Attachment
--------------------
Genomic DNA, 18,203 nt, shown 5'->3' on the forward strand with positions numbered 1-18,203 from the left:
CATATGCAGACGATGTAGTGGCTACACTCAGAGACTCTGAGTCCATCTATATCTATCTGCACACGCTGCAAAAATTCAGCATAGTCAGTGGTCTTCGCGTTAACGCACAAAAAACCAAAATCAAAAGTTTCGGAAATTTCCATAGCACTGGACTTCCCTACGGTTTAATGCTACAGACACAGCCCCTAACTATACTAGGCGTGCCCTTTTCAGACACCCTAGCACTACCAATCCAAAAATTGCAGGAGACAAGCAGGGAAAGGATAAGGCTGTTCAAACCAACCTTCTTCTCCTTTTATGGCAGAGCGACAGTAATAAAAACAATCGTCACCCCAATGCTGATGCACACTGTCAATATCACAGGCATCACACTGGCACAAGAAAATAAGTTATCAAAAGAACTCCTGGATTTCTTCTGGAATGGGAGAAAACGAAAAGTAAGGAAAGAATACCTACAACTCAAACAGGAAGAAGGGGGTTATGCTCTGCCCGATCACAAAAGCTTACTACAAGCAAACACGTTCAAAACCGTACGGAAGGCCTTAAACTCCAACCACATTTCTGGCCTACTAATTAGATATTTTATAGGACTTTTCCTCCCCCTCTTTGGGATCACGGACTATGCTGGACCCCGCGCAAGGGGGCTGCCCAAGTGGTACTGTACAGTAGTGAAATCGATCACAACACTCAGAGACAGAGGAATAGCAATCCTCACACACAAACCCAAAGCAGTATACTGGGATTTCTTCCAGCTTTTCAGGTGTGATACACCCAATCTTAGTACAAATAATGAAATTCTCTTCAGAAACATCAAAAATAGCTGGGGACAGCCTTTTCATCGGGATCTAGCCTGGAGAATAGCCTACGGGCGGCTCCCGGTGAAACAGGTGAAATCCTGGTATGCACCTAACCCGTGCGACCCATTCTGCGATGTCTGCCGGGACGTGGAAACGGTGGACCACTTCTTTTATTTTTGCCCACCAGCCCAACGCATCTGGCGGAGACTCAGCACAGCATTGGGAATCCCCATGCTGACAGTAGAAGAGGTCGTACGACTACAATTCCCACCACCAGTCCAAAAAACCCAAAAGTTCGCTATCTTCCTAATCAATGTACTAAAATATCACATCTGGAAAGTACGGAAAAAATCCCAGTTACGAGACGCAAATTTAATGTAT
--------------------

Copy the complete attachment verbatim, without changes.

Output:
Genomic DNA, 18,203 nt, shown 5'->3' on the forward strand with positions numbered 1-18,203 from the left:
CATATGCAGACGATGTAGTGGCTACACTCAGAGACTCTGAGTCCATCTATATCTATCTGCACACGCTGCAAAAATTCAGCATAGTCAGTGGTCTTCGCGTTAACGCACAAAAAACCAAAATCAAAAGTTTCGGAAATTTCCATAGCACTGGACTTCCCTACGGTTTAATGCTACAGACACAGCCCCTAACTATACTAGGCGTGCCCTTTTCAGACACCCTAGCACTACCAATCCAAAAATTGCAGGAGACAAGCAGGGAAAGGATAAGGCTGTTCAAACCAACCTTCTTCTCCTTTTATGGCAGAGCGACAGTAATAAAAACAATCGTCACCCCAATGCTGATGCACACTGTCAATATCACAGGCATCACACTGGCACAAGAAAATAAGTTATCAAAAGAACTCCTGGATTTCTTCTGGAATGGGAGAAAACGAAAAGTAAGGAAAGAATACCTACAACTCAAACAGGAAGAAGGGGGTTATGCTCTGCCCGATCACAAAAGCTTACTACAAGCAAACACGTTCAAAACCGTACGGAAGGCCTTAAACTCCAACCACATTTCTGGCCTACTAATTAGATATTTTATAGGACTTTTCCTCCCCCTCTTTGGGATCACGGACTATGCTGGACCCCGCGCAAGGGGGCTGCCCAAGTGGTACTGTACAGTAGTGAAATCGATCACAACACTCAGAGACAGAGGAATAGCAATCCTCACACACAAACCCAAAGCAGTATACTGGGATTTCTTCCAGCTTTTCAGGTGTGATACACCCAATCTTAGTACAAATAATGAAATTCTCTTCAGAAACATCAAAAATAGCTGGGGACAGCCTTTTCATCGGGATCTAGCCTGGAGAATAGCCTACGGGCGGCTCCCGGTGAAACAGGTGAAATCCTGGTATGCACCTAACCCGTGCGACCCATTCTGCGATGTCTGCCGGGACGTGGAAACGGTGGACCACTTCTTTTATTTTTGCCCACCAGCCCAACGCATCTGGCGGAGACTCAGCACAGCATTGGGAATCCCCATGCTGACAGTAGAAGAGGTCGTACGACTACAATTCCCACCACCAGTCCAAAAAACCCAAAAGTTCGCTATCTTCCTAATCAATGTACTAAAATATCACATCTGGAAAGTACGGAAAAAATCCCAGTTACGAGACGCAAATTTAATGTAT